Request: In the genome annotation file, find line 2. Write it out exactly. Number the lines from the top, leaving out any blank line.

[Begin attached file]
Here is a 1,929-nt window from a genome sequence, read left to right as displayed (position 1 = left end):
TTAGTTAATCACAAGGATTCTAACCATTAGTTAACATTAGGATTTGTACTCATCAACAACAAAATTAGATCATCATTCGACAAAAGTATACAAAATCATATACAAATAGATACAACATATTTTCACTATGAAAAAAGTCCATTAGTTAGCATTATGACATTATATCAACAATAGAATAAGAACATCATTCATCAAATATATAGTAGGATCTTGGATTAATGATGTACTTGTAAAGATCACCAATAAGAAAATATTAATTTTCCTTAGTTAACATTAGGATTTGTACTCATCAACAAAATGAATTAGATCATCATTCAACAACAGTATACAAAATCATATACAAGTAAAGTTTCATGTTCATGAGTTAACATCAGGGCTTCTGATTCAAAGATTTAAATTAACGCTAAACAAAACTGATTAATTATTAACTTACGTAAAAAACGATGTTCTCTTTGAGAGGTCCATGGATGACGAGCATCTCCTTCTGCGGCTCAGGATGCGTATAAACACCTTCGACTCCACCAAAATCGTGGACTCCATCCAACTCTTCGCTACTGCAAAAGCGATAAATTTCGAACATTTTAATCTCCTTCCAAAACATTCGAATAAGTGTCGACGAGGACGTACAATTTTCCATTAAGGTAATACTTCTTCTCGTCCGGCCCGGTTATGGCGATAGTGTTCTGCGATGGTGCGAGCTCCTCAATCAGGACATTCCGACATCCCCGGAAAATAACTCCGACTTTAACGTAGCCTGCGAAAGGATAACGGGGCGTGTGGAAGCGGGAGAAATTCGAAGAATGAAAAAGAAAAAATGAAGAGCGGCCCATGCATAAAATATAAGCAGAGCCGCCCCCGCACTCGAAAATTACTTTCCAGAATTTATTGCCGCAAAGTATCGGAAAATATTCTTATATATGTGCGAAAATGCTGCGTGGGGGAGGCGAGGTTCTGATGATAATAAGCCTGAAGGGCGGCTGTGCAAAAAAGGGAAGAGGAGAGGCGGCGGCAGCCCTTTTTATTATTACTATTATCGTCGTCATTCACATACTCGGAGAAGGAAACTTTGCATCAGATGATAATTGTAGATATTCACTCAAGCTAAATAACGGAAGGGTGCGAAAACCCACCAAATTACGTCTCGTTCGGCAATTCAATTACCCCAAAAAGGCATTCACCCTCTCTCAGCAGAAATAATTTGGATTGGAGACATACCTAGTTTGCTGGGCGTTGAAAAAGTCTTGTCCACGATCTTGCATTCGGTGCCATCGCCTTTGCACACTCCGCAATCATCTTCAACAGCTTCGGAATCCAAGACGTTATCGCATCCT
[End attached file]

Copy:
TTAGTTAATCACAAGGATTCTAACCATTAGTTAACATTAGGATTTGTACTCATCAACAACAAAATTAGATCATCATTCGACAAAAGTATACAAAATCATATACAAATAGATACAACATATTTTCACTATGAAAAAAGTCCATTAGTTAGCATTATGACATTATATCAACAATAGAATAAGAACATCATTCATCAAATATATAGTAGGATCTTGGATTAATGATGTACTTGTAAAGATCACCAATAAGAAAATATTAATTTTCCTTAGTTAACATTAGGATTTGTACTCATCAACAAAATGAATTAGATCATCATTCAACAACAGTATACAAAATCATATACAAGTAAAGTTTCATGTTCATGAGTTAACATCAGGGCTTCTGATTCAAAGATTTAAATTAACGCTAAACAAAACTGATTAATTATTAACTTACGTAAAAAACGATGTTCTCTTTGAGAGGTCCATGGATGACGAGCATCTCCTTCTGCGGCTCAGGATGCGTATAAACACCTTCGACTCCACCAAAATCGTGGACTCCATCCAACTCTTCGCTACTGCAAAAGCGATAAATTTCGAACATTTTAATCTCCTTCCAAAACATTCGAATAAGTGTCGACGAGGACGTACAATTTTCCATTAAGGTAATACTTCTTCTCGTCCGGCCCGGTTATGGCGATAGTGTTCTGCGATGGTGCGAGCTCCTCAATCAGGACATTCCGACATCCCCGGAAAATAACTCCGACTTTAACGTAGCCTGCGAAAGGATAACGGGGCGTGTGGAAGCGGGAGAAATTCGAAGAATGAAAAAGAAAAAATGAAGAGCGGCCCATGCATAAAATATAAGCAGAGCCGCCCCCGCACTCGAAAATTACTTTCCAGAATTTATTGCCGCAAAGTATCGGAAAATATTCTTATATATGTGCGAAAATGCTGCGTGGGGGAGGCGAGGTTCTGATGATAATAAGCCTGAAGGGCGGCTGTGCAAAAAAGGGAAGAGGAGAGGCGGCGGCAGCCCTTTTTATTATTACTATTATCGTCGTCATTCACATACTCGGAGAAGGAAACTTTGCATCAGATGATAATTGTAGATATTCACTCAAGCTAAATAACGGAAGGGTGCGAAAACCCACCAAATTACGTCTCGTTCGGCAATTCAATTACCCCAAAAAGGCATTCACCCTCTCTCAGCAGAAATAATTTGGATTGGAGACATACCTAGTTTGCTGGGCGTTGAAAAAGTCTTGTCCACGATCTTGCATTCGGTGCCATCGCCTTTGCACACTCCGCAATCATCTTCAACAGCTTCGGAATCCAAGACGTTATCGCATCCT